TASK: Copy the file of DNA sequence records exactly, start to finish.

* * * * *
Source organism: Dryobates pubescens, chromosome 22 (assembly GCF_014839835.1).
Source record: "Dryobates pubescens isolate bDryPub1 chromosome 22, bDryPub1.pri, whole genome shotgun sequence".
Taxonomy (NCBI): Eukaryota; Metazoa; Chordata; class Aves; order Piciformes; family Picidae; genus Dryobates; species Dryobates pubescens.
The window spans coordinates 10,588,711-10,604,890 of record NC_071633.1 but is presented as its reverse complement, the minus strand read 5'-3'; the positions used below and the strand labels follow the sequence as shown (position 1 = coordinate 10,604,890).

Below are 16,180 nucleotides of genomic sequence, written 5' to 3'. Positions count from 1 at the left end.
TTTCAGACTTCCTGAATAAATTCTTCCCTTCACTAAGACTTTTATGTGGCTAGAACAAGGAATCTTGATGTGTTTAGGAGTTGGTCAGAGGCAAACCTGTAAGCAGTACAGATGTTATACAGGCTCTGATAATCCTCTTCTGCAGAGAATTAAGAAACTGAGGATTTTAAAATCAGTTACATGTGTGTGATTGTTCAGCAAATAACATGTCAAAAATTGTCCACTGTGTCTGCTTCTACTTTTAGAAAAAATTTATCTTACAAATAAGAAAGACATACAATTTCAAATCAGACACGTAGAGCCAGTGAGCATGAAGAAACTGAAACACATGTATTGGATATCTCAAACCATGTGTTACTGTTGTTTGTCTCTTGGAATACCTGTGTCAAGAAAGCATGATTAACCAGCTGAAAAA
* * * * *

Source organism: Dryobates pubescens, chromosome 22 (assembly GCF_014839835.1).
Source record: "Dryobates pubescens isolate bDryPub1 chromosome 22, bDryPub1.pri, whole genome shotgun sequence".
Taxonomy (NCBI): Eukaryota; Metazoa; Chordata; class Aves; order Piciformes; family Picidae; genus Dryobates; species Dryobates pubescens.
The window spans coordinates 10,588,711-10,604,890 of record NC_071633.1 but is presented as its reverse complement, the minus strand read 5'-3'; the positions used below and the strand labels follow the sequence as shown (position 1 = coordinate 10,604,890).

Below are 16,180 nucleotides of genomic sequence, written 5' to 3'. Positions count from 1 at the left end.
TTTCAGACTTCCTGAATAAATTCTTCCCTTCACTAAGACTTTTATGTGGCTAGAACAAGGAATCTTGATGTGTTTAGGAGTTGGTCAGAGGCAAACCTGTAAGCAGTACAGATGTTATACAGGCTCTGATAATCCTCTTCTGCAGAGAATTAAGAAACTGAGGATTTTAAAATCAGTTACATGTGTGTGATTGTTCAGCAAATAACATGTCAAAAATTGTCCACTGTGTCTGCTTCTACTTTTAGAAAAAATTTATCTTACAAATAAGAAAGACATACAATTTCAAATCAGACACGTAGAGCCAGTGAGCATGAAGAAACTGAAACACATGTATTGGATATCTCAAACCATGTGTTACTGTTGTTTGTCTCTTGGAATACCTGTGTCAAGAAAGCATGATTAACCAGCTGAAAAA